• 1. "It appeared to the Committee, that Guibon Goddard, Esquire, Colonel John Fielder, and Colonel Robert Jennie, did all stand to be elected burgesses of the said borough; that the place for choosing of the said burgesses had used to be in the chancel of the parish church of Rising aforesaid. "The Mayor, having given due notice of the time and place prefixed for the election of burgesses as aforesaid, did, about nine of the clock of the day appointed for the said election, repair to the chancel of the said Church. Soon after, the said Guibon Goddard and Robert Jennie, or some in their behalf, with a drum, and other loud instruments, came to the aforesaid Church, with about 400 persons, some of which were soldiers, armed with swords and pistols, and forced open the doors of the said Church, and entered into the body of the said Church. "The Mayor, being in the chancel, caused the precept to be read, and appointed one Owen Barnes to take the poll for Mr. Fielder. Mr. Jennie, and those who came in his behalf, and for Mr. Goddard, without the direction of the Mayor, caused certain persons to take the poll for Mr. Goddard and Mr. Jennie, and hindered divers persons which were going up for Mr. Fielder, from giving of their votes; and caused five of voters for Mr. Fielder, to be written down in the poll for Colonel Jermie; so as there was great disorder and confusion in the said poll, by reason of the force, noise, and multitude aforesaid. "The Mayor declared the said Guibon Goddard and Colonel Fielder, to be duly chosen burgesses to serve in Parliament for the said borough, and returned them to the Sheriff accordingly." Journals. See vol. iii. p. 11, note†.
  • 2. "A reverence made by uncovering the head." Johnson, who gives the following examples:— "They, more or less, came in with cap and knee, Met him in boroughs, cities, villages." Shakspeare's Henry IV. "Should the want of a cap or a cringe so mortally discompose him, as we find, afterwards, it did."—L'Estrange.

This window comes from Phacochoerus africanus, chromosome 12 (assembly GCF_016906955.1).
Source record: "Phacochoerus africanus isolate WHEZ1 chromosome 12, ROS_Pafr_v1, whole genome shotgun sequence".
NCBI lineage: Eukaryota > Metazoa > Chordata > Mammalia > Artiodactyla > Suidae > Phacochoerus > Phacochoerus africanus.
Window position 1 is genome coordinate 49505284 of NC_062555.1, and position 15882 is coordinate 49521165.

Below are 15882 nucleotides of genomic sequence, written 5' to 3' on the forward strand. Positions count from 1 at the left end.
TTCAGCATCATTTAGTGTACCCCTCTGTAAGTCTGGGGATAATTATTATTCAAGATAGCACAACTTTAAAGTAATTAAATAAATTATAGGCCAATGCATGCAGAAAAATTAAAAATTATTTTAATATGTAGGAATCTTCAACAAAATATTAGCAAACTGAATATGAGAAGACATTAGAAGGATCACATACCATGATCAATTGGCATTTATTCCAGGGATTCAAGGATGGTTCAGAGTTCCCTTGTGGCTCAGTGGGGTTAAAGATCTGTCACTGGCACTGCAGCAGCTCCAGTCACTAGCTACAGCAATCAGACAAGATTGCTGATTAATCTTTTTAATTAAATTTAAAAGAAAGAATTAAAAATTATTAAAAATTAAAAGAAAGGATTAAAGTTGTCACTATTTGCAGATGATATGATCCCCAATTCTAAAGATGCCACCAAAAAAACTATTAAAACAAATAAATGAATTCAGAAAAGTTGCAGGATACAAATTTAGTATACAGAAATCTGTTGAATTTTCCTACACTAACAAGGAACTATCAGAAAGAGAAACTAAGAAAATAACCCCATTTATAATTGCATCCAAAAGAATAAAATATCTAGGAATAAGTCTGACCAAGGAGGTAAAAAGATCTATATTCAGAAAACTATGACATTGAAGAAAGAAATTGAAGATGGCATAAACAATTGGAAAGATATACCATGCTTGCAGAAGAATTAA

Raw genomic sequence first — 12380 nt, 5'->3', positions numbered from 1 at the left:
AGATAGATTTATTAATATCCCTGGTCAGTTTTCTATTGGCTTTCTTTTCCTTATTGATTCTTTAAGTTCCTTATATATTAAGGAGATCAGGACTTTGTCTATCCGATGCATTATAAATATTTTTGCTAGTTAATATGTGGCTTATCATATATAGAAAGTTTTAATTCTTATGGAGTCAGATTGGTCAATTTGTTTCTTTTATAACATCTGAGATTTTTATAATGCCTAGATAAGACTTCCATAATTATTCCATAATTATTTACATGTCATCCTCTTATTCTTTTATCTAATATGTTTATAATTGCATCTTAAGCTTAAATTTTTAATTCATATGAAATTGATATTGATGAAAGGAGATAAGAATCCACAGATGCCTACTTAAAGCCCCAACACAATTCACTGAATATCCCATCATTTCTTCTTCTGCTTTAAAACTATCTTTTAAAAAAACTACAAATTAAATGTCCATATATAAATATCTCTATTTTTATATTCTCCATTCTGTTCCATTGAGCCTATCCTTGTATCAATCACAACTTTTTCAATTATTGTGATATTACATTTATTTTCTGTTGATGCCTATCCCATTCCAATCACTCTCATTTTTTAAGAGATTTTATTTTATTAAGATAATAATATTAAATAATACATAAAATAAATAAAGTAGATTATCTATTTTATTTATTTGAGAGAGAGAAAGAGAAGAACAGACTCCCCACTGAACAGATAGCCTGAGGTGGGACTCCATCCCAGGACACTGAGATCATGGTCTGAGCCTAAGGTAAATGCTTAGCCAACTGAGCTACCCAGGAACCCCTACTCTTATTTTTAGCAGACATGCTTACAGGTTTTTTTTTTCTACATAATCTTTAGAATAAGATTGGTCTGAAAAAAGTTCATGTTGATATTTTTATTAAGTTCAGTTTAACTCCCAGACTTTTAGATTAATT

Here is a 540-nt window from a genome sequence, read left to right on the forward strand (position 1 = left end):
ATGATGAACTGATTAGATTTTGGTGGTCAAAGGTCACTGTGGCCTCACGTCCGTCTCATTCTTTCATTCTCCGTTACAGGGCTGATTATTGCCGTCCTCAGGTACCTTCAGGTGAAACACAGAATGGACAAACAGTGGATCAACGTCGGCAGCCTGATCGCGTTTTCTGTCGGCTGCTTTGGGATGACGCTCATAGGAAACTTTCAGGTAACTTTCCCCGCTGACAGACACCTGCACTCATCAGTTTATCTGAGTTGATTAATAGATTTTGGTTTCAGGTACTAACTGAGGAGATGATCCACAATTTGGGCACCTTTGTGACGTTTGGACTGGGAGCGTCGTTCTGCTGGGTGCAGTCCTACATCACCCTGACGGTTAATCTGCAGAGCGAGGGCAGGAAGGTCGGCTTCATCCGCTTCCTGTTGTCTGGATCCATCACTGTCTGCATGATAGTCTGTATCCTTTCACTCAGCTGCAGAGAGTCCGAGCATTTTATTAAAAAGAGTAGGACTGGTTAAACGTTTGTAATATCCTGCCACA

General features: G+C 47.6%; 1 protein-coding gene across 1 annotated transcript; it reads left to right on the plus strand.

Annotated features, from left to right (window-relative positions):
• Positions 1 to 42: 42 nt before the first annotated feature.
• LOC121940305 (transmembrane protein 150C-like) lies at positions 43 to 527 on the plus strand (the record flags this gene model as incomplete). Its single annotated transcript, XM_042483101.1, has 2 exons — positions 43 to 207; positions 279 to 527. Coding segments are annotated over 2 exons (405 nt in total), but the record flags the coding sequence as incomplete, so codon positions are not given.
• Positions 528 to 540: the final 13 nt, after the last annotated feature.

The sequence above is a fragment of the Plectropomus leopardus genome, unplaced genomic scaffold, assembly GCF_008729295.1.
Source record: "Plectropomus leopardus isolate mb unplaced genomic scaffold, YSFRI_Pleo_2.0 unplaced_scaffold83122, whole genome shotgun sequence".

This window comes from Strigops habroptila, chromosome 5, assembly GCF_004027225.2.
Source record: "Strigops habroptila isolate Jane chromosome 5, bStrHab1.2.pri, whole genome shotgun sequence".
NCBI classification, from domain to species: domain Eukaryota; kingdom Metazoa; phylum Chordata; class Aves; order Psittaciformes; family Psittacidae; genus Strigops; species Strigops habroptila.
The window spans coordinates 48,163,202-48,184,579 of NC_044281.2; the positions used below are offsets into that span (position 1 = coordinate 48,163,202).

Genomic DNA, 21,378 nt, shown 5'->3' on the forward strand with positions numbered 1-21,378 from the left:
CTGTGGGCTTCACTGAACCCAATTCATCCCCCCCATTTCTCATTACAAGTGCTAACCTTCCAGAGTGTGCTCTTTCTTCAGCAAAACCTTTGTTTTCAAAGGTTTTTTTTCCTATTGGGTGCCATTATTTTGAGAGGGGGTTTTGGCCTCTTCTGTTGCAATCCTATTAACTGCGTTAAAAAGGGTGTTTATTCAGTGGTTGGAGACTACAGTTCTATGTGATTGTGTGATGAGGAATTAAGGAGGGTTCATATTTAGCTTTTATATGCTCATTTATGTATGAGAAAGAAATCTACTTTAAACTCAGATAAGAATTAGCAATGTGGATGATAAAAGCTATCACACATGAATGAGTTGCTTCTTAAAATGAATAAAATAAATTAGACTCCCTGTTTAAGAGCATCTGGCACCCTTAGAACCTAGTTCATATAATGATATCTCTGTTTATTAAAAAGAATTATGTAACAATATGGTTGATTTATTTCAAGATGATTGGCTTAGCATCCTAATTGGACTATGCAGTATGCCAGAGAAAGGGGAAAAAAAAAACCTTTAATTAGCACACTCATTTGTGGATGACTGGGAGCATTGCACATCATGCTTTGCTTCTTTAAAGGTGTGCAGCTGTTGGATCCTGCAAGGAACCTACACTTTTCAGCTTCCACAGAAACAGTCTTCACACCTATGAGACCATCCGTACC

• 3. See supra, pp. 263, 298.
  • 4. See supra, p. 100.
  • 5. The modern practice of the House of Peers is to send messages to the Commons by Masters in Chancery, unless the message respect the royal family, in which case judges are employed.
  • 6. Refusing the customary forms of obeisance.
  • 7. "It was a great mistake in Starkey to call magnates, magnati twice, which Bennet took up." MS. See vol. iii. p. 511, note.
  • 8. See supra, p. 351, note.
  • 9. See vol. iii. p. 5.
  • 10. Referring, probably, to Acts vii. 41.
  • 11. The daughter of Priam. See Æneid, ii. 403.
  • 12. Rom. xi. 18.
  • 13. See supra, p. 23.
  • 14. Ephes. iv. 3.
  • 15. The member who carries the message.
  • 16. In 1170. "Dans le festin," says Rapin, "qui se fit À cette occasion, le Roi voulut porter lui-même le premier plat sur la table. Ensuite, s'adressant À son fils, il lui dit, 'qu'il pouvoit se venter, qu'il n'y avoit point de monarque qui fût servi plus honorablement que lui.' Au lieu de répondre À ce compliment, le jeune Roi, qui étoit extrémement fier, se tournant vers l'Archevêque d'York, qui étoit près de lui, lui dit, tous bas, 'que ce n'étoit pas une chose trop surprenante de voir le fils d'un Comte servir le file d'un Roi.'" Histoire (1724), ii. 202.
  • 17. Query, if Mr. Smith was not fide dignus" MS.
  • 18. 2 Kings xxi. 3.
  • 19. See vol. iii. p. 21.
  • 20. At twelve, as the House, rose at one, infra.
  • 21. See supra, p. 20.
  • 22. "Whitehall, April 6. This evening an address was made to his Highness, in one of the public rooms of audience, intituled, 'The humble representation and petition of the officers of the armies of England, Scotland, and Ireland.' In general, it tended to set forth the present state of the army, in reference to their concernments as an army, and in respect to the public interest of the Commonwealth. "This address was entertained by his Highness, with a very great affection and respect to the whole body of officers which presented it, using many expressions of tenderness and endearment to them, as the old friends of his renowned father, and the faithful servants of the public interest of these nations, in the maintenance whereof he resolved to live and die with them. In a word, so great a satisfaction appeared on either side, at this meeting, as that it speaks nothing less than a vigorous asserting of the present government, to the terror and confusion of the common enemy." Mercurius Politicus. No. 561, p. 352.